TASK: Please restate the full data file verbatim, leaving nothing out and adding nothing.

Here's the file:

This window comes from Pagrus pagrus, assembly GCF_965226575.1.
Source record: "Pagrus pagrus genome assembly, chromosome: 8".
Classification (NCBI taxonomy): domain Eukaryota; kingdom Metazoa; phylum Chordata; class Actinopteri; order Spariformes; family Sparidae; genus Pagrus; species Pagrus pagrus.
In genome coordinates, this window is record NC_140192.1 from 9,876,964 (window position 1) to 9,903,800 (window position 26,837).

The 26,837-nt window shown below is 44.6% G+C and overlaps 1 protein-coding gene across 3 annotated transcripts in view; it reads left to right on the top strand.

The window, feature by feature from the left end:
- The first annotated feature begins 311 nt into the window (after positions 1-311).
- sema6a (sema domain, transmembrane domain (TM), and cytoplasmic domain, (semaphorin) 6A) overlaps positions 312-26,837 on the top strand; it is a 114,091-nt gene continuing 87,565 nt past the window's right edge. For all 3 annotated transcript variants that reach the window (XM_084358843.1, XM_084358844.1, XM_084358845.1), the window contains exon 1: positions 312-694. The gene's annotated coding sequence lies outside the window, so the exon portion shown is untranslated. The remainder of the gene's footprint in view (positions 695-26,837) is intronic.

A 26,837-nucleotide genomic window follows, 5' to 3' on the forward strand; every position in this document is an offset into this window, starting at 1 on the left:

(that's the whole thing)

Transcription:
This window comes from Pagrus pagrus, assembly GCF_965226575.1.
Source record: "Pagrus pagrus genome assembly, chromosome: 8".
Classification (NCBI taxonomy): domain Eukaryota; kingdom Metazoa; phylum Chordata; class Actinopteri; order Spariformes; family Sparidae; genus Pagrus; species Pagrus pagrus.
In genome coordinates, this window is record NC_140192.1 from 9,876,964 (window position 1) to 9,903,800 (window position 26,837).

The 26,837-nt window shown below is 44.6% G+C and overlaps 1 protein-coding gene across 3 annotated transcripts in view; it reads left to right on the top strand.

The window, feature by feature from the left end:
- The first annotated feature begins 311 nt into the window (after positions 1-311).
- sema6a (sema domain, transmembrane domain (TM), and cytoplasmic domain, (semaphorin) 6A) overlaps positions 312-26,837 on the top strand; it is a 114,091-nt gene continuing 87,565 nt past the window's right edge. For all 3 annotated transcript variants that reach the window (XM_084358843.1, XM_084358844.1, XM_084358845.1), the window contains exon 1: positions 312-694. The gene's annotated coding sequence lies outside the window, so the exon portion shown is untranslated. The remainder of the gene's footprint in view (positions 695-26,837) is intronic.

A 26,837-nucleotide genomic window follows, 5' to 3' on the forward strand; every position in this document is an offset into this window, starting at 1 on the left: